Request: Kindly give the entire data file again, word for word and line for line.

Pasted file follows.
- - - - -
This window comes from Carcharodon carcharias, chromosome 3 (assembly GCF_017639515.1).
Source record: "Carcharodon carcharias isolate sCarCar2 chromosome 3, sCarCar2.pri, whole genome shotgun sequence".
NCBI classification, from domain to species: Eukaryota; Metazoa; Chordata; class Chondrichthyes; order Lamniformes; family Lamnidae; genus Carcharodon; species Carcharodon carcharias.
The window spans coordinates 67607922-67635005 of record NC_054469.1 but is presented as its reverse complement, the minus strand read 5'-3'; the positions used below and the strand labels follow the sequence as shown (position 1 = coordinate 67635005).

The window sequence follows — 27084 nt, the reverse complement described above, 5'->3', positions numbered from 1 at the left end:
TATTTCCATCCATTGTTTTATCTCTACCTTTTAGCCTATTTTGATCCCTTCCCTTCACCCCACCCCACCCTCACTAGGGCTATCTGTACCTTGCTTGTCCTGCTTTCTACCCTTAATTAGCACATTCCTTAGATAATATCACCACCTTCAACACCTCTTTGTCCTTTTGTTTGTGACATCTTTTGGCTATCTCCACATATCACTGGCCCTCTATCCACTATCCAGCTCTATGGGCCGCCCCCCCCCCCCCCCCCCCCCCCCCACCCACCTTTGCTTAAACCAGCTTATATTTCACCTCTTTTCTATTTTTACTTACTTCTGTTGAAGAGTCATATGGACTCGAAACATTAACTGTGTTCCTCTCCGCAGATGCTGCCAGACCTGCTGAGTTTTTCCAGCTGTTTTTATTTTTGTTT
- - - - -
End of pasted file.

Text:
This window comes from Carcharodon carcharias, chromosome 3 (assembly GCF_017639515.1).
Source record: "Carcharodon carcharias isolate sCarCar2 chromosome 3, sCarCar2.pri, whole genome shotgun sequence".
NCBI classification, from domain to species: Eukaryota; Metazoa; Chordata; class Chondrichthyes; order Lamniformes; family Lamnidae; genus Carcharodon; species Carcharodon carcharias.
The window spans coordinates 67607922-67635005 of record NC_054469.1 but is presented as its reverse complement, the minus strand read 5'-3'; the positions used below and the strand labels follow the sequence as shown (position 1 = coordinate 67635005).

The window sequence follows — 27084 nt, the reverse complement described above, 5'->3', positions numbered from 1 at the left end:
TATTTCCATCCATTGTTTTATCTCTACCTTTTAGCCTATTTTGATCCCTTCCCTTCACCCCACCCCACCCTCACTAGGGCTATCTGTACCTTGCTTGTCCTGCTTTCTACCCTTAATTAGCACATTCCTTAGATAATATCACCACCTTCAACACCTCTTTGTCCTTTTGTTTGTGACATCTTTTGGCTATCTCCACATATCACTGGCCCTCTATCCACTATCCAGCTCTATGGGCCGCCCCCCCCCCCCCCCCCCCCCCCCCACCCACCTTTGCTTAAACCAGCTTATATTTCACCTCTTTTCTATTTTTACTTACTTCTGTTGAAGAGTCATATGGACTCGAAACATTAACTGTGTTCCTCTCCGCAGATGCTGCCAGACCTGCTGAGTTTTTCCAGCTGTTTTTATTTTTGTTT